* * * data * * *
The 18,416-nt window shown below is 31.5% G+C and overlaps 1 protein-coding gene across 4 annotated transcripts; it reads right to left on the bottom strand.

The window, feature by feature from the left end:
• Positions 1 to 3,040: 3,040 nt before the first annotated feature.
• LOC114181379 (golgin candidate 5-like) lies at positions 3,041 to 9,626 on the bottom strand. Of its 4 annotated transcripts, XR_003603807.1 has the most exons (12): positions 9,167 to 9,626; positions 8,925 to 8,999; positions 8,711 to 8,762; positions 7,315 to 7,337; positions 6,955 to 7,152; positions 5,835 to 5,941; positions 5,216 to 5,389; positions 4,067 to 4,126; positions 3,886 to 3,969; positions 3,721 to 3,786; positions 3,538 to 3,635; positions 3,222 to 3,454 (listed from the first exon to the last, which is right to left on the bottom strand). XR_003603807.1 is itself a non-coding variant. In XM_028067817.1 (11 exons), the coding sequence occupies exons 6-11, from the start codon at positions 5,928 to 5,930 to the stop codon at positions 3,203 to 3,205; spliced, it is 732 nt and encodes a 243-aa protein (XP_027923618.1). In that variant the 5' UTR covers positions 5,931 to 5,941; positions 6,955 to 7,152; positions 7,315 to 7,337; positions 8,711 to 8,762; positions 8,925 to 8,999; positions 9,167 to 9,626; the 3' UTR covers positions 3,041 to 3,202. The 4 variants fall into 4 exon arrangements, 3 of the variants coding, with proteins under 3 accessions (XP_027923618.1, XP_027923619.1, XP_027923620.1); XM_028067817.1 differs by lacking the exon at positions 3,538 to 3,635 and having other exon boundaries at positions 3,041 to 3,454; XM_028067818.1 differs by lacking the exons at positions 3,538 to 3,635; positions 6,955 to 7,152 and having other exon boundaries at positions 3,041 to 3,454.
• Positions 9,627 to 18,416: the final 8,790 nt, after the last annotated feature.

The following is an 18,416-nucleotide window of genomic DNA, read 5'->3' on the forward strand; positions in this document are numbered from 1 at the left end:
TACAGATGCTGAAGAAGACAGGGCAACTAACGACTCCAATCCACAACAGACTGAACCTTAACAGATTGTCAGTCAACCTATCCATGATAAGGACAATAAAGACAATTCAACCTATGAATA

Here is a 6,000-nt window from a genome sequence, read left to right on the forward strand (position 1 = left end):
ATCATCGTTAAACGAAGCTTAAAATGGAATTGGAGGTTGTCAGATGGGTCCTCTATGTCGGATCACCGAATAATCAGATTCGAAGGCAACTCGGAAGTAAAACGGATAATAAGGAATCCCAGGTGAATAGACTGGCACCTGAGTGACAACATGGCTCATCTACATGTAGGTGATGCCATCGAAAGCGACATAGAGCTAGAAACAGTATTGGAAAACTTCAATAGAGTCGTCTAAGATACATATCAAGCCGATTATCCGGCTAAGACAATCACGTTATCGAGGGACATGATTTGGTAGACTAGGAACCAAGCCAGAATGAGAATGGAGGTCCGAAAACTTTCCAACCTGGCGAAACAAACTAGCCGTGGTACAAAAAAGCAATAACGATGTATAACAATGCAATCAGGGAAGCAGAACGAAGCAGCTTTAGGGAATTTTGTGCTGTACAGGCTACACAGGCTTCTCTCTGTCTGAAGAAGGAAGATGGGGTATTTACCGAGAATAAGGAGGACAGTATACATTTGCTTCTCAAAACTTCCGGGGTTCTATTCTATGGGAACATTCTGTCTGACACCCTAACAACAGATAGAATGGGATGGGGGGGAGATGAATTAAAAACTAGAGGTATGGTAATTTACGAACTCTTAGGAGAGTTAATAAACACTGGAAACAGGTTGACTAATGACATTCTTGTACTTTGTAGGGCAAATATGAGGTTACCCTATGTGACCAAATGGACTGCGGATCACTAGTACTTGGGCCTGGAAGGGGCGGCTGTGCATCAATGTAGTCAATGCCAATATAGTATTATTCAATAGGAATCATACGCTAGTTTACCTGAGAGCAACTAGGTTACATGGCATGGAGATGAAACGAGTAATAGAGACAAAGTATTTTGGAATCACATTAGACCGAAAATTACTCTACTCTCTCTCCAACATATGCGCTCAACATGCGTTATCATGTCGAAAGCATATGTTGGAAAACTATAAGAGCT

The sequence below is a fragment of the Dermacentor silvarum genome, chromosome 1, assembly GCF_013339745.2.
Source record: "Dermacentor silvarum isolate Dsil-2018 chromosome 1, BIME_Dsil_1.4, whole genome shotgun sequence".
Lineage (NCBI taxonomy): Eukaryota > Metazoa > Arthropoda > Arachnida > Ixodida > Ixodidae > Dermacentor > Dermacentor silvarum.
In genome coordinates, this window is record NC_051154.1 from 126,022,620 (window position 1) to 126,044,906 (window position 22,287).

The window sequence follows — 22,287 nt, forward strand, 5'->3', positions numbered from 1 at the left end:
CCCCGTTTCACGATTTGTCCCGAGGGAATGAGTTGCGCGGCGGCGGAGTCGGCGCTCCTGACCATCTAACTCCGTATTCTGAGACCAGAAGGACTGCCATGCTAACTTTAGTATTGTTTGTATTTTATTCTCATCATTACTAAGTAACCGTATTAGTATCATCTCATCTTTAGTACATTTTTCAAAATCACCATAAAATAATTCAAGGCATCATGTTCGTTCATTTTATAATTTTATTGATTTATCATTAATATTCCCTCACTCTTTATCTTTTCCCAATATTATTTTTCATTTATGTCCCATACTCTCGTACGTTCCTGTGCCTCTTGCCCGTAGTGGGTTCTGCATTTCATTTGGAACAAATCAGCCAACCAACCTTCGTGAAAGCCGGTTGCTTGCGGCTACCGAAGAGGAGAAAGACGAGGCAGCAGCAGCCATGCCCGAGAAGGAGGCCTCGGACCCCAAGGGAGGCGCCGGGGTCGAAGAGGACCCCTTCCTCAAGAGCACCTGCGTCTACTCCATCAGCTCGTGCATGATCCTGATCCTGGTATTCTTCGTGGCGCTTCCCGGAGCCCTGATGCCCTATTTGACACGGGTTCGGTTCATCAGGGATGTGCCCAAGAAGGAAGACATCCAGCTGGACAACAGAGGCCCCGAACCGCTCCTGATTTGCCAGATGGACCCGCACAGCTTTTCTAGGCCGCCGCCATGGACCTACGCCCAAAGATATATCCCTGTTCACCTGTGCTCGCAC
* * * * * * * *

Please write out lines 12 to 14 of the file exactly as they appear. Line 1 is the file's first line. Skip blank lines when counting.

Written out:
Lineage (NCBI taxonomy): Eukaryota > Metazoa > Arthropoda > Arachnida > Ixodida > Ixodidae > Dermacentor > Dermacentor silvarum.
In genome coordinates, this window is record NC_051154.1 from 126,022,620 (window position 1) to 126,044,906 (window position 22,287).

The window sequence follows — 22,287 nt, forward strand, 5'->3', positions numbered from 1 at the left end: